Kajamba Fitz-Henley YOUTHLINK WRITER

It’s natural for all of us to have our own sense of style. Usually, we are encouraged to express this style freely, but in some situations we just cannot. This is especially true when situations involve rules, whether documented or understood, that affect what we can wear or are not to wear. Here are some examples of how rules can challenge our sense of style.

Your school is having Costume Day. You are allowed to wear any costume you want, as long as it is not inappropriate. For your costume, you decide to dye your hair red with temporary hair dye. Upon seeing your costume, a teacher insists that it is too bright and inappropriate for the school grounds and instructs you to change out of your costume and cover your hair. The school did not explicitly state that hair dye was not allowed and, according to another teacher’s opinion, the red hair is not inappropriate for Costume Day. Despite this reassurance, you are afraid that the teacher who instructed you to change will report you to the principal if you continue to wear the costume as it is.


Change out of your costume and spend the rest of Costume Day in your uniform with a cap on? (20%)
Keep the costume on and risk being reported to the principal? (80%)

“I’ve been in enough hassles with teachers and never had any luck so, honestly, I might as well just change and done.” (Monae, 17)
“That teacher sounds too difficult, and if they didn’t say it’s against the rules, then she can’t report me.” (Naya, 17)

You are very interested in African styles of dress and, recently, you’ve been getting into the habit of wearing African headwraps. They are stylish and a good and quick protective measure for your hair, so you wear them everywhere, including to church on the weekend. You’ve been getting odd looks when you go to church, and your mother has told you that the pastor recently approached her and expressed concern about your headwraps. According to her, the pastor feels it is too suggestive of other syncretic religions and wants you to stop wearing them. You think this is absurd.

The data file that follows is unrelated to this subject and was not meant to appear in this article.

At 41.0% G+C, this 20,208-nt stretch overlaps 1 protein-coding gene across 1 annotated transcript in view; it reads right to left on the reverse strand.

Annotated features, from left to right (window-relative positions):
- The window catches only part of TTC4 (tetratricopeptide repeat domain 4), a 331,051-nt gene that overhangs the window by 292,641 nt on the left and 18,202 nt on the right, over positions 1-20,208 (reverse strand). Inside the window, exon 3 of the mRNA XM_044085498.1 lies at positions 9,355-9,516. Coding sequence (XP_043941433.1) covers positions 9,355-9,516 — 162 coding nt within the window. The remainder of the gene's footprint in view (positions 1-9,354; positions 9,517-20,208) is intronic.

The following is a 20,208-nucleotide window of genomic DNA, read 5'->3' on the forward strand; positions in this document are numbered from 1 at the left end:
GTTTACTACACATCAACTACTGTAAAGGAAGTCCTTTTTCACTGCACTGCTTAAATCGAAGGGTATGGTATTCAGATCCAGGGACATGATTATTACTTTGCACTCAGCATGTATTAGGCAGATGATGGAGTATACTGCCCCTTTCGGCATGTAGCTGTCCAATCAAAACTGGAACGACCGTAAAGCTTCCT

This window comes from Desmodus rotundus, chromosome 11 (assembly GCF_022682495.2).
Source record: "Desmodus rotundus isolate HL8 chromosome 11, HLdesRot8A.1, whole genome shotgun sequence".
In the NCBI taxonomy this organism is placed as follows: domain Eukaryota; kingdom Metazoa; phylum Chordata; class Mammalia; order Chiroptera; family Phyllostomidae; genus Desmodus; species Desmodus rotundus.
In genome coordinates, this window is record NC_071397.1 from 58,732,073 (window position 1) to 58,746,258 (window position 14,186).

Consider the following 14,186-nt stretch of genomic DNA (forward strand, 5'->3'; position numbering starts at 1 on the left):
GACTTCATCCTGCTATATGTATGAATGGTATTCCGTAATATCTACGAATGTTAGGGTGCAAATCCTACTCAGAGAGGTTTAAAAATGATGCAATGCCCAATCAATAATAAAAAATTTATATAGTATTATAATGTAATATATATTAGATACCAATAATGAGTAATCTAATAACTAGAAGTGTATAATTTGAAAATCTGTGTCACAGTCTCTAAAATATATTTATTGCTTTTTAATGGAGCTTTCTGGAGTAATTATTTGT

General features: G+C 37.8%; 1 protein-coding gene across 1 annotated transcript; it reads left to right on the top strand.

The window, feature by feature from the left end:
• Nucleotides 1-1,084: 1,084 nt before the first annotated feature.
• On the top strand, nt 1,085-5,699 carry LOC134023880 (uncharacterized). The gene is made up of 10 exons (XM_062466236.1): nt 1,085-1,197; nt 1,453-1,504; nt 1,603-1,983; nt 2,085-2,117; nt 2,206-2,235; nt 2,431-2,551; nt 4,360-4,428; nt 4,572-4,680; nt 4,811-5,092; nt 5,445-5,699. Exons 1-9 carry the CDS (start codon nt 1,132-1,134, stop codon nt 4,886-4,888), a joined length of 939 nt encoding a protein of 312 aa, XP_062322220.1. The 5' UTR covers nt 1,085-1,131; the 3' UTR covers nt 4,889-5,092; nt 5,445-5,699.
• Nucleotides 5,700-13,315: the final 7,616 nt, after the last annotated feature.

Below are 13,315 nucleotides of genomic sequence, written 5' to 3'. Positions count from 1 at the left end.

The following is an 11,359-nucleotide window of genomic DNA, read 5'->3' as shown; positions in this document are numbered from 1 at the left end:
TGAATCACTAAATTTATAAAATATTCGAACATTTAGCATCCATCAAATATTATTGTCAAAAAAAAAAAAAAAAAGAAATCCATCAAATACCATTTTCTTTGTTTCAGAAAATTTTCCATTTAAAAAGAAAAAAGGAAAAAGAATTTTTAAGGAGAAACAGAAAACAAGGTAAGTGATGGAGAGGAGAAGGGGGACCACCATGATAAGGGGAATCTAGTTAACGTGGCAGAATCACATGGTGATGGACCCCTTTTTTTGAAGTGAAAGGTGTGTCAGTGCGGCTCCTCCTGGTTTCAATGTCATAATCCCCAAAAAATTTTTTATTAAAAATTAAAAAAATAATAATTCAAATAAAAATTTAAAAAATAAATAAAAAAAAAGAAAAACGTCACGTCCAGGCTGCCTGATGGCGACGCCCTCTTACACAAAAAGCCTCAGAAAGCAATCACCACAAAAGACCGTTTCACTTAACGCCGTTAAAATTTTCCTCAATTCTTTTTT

Stop wearing the headwraps, despite the benefits and your love of the style? (40%)
Continue wearing the headwraps and lose the favour of the pastor and members of your church? (60%)

“I’m not sure what I’d do, but it seems wrong to not do what the pastor says.” (Brittany, 13)
“As long as it’s not directly disrespectful to the religion, I honestly don’t see why I should be forced to stop wearing it.” (Mikesha, 18)

Your aunt works at one of Jamaica’s top hotels and she suggests that you volunteer as a junior lifeguard at the hotel’s pools during the summer. You are excited to spend the days at a hotel pool, so you apply for and get the position. You’ve bought a number of new bathing suits for summer, but when you get to the hotel, you are told that all junior lifeguards are required to wear only kneelength swimming shorts and a modest swimming top while working at the pool. You’ve already spent a lot of money on the bathing suits, which you were excited to wear, and you believe the hotel’s rules are silly. You’ve considered giving up the junior lifeguard position in favour of simply spending your summer going to the beach with your friends, but you are afraid it will embarrass your aunt.


Keep the position and wear the lifeguard uniform? (80%)
Give up the position and risk embarrassing your aunt? (20%)

“It’s sensible for the hotel to have its own rules and since it might embarrass your aunt, it makes more sense to just stay. You can still go to the beach at other times.” (Ari, 17)
“If my aunt knows me, she’d know I like to wear what I want.” (Janae, 16)

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